MSSQL Server 2016 coming with JSON support (not really)

So close but so far

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With over a thousand votes on the Microsoft Connect site, JSON support is the most requested feature for SQL Server 2016. This month, Microsoft announced that the upcoming release of SQL Server 2016 will fulfill that request. Sort of.

Microsoft will certainly be touting this feature as an additional reason to upgrade when the time comes. Natively supporting JSON helps bridge the gap between the desirable aspects of a NoSQL database and a relational database like SQL Server. The trouble is that with this current implementation, you're not really gaining anything over what's currently available. It's nothing like the native XML data type that became available starting with SQL Server 2005.

The announcement starts off with a big caveat: they will be providing native JSON support, but not a native JSON type. In fact, storage of JSON data will happen the same way it happens today, in a NVARCHAR typed column. They list 3 hollow reasons for this:

  1. Backward compatibility
  2. Cross feature compatibility
  3. Non Microsoft controlled JSON parsers on the client (C#)

Backward compatibility is weak, if you're already storing JSON data you wouldn't have a hard time moving into the JSON type. Cross feature compatibility means that they're not interested in implementing JSON in other SQL Server components, so instead everything that already works with NVARCHAR (aka everything) will still work (aka nothing's changed). The client side JSON parser point is an odd one and it leads into my next gripe of this feature implementation.

On the client side, such as in a C# application, it's already common to serialize data back and forth in JSON using a JSON parsing library. The most common, though maybe not the fastest, is the Newtonsoft JSON.Net library which comes packaged with the default templates in ASP.NET projects etc. The fact that there are other options out there doesn't really matter in my opinion. Sure some behave differently, but in the end, a JSON object has a specific syntax and any proper parser should be able to serialize and deserialize the output of any other parser.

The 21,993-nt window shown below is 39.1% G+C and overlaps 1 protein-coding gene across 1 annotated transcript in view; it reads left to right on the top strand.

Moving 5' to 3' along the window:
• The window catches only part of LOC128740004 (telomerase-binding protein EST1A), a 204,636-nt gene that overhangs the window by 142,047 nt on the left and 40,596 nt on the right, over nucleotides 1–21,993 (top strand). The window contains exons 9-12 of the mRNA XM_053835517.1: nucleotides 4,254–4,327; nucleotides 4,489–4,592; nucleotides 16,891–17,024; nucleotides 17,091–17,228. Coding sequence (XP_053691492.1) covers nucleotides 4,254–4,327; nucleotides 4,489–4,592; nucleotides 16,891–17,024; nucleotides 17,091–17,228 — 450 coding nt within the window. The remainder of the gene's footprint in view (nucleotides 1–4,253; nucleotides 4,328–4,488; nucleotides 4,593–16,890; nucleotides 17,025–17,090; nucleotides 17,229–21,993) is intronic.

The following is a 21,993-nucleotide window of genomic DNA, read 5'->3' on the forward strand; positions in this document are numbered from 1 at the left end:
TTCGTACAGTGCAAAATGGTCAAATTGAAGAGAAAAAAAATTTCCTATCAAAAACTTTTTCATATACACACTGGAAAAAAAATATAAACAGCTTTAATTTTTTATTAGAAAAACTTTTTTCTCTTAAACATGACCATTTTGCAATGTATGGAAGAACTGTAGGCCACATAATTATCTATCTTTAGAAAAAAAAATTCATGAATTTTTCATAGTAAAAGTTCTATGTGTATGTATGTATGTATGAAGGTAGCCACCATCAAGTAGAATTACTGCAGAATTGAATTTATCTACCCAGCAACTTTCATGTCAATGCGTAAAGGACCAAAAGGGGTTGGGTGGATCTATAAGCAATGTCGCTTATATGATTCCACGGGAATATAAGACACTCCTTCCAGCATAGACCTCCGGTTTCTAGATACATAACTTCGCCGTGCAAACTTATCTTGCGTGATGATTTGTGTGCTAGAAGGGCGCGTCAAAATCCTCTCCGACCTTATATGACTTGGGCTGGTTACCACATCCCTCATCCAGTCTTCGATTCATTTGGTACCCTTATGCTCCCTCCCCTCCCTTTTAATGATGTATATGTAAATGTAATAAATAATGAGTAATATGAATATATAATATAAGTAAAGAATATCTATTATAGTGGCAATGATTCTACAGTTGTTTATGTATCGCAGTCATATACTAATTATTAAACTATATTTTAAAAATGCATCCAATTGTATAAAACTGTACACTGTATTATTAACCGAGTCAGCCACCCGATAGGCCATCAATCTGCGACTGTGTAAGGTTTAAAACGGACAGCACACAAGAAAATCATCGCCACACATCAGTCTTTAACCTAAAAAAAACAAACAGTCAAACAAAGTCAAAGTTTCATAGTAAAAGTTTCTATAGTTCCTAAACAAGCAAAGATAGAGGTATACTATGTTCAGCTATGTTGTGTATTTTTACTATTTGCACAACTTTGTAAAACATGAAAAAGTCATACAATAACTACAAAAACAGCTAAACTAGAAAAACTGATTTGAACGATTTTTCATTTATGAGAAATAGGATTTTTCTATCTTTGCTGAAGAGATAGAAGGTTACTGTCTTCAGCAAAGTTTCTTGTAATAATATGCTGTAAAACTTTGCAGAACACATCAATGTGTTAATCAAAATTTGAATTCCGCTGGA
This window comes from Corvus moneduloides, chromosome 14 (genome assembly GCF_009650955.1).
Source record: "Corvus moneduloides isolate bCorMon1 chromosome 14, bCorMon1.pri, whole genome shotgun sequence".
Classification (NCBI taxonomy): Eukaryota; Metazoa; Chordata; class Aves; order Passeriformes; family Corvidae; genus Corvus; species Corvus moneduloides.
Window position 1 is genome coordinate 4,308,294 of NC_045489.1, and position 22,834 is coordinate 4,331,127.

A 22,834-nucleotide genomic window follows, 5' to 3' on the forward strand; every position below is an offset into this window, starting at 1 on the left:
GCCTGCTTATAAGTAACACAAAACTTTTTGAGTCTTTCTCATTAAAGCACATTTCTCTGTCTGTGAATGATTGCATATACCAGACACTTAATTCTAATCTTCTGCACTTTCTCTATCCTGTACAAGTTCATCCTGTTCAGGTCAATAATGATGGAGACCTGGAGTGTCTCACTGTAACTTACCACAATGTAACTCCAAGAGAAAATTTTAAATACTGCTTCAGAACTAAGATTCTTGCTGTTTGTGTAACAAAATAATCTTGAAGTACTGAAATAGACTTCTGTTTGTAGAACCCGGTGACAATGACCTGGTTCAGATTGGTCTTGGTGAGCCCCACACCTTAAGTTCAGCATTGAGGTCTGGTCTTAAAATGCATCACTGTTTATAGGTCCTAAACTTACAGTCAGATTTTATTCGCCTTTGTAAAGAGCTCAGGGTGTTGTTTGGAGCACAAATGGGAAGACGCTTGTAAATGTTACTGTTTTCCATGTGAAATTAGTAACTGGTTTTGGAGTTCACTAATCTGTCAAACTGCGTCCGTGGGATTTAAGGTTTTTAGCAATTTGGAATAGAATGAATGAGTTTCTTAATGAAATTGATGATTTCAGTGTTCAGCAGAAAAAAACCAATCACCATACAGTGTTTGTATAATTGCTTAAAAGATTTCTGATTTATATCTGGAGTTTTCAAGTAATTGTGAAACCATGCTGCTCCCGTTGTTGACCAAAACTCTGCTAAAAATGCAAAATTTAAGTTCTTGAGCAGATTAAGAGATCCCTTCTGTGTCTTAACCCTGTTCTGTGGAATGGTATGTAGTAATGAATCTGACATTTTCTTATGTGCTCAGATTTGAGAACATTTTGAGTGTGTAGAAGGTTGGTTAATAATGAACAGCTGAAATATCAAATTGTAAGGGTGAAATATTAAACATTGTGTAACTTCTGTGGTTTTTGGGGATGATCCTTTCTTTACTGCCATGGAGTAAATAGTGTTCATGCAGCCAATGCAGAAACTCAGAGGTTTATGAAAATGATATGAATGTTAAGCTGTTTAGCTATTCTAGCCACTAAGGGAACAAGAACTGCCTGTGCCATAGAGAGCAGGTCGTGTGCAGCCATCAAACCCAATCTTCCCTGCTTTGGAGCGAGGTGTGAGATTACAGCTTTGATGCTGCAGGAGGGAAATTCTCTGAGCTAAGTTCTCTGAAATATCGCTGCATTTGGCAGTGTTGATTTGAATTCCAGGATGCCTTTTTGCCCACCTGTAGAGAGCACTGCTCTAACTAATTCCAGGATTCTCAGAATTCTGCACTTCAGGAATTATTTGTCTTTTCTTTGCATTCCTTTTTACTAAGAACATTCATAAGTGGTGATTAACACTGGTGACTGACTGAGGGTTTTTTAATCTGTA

What's baffling are the features that are being supported in this native JSON support.

You can now use FOR JSON to export the results of a query as JSON. This means that you can make a normal T-SQL query and ask for the result back as a JSON formatted result.  OK, but I could have just serialized the result on the client side in literally one line of code. They use the example of returning the results directly from an OData request through a web service.

You can transform a JSON object to a relational table with OPENJSON. This means that within a T-SQL query, you can provide a JSON object as part of the query and each item in the JSON will be returned as a table row which can be used to query or insert records into a relational table. They use the example of loading a JSON document into rows of a database, but again, that can easily be done on the client site by deserializing the JSON Array first.

Finally they are providing some built in functions for processing JSON data in the database. ISJSON will check if a NVARCHAR column has JSON data and JSON_VALUE which provides some scalar selection ability similar to the dot notation of JavaScript, e.g. 


That's basically the least they could do with this implementation. And as for indexing of JSON data, you're left with some basic support on the level of full-text indexing of any other NVARCHAR column.

So in the end, this "native JSON support" is basically nothing more that a few convenience function on top of a normal NVARCHAR column. It takes a familiar eye about 2 minutes to uncover the sad truth about this feature and the response has shown that Microsoft isn't fooling anybody with this JSON implementation. That's not to say there aren't great features coming in SQL Server 2016 (stretch database seems pretty cool), but JSON support isn't one of them.

This story, "MSSQL Server 2016 coming with JSON support (not really)" was originally published by ITworld.

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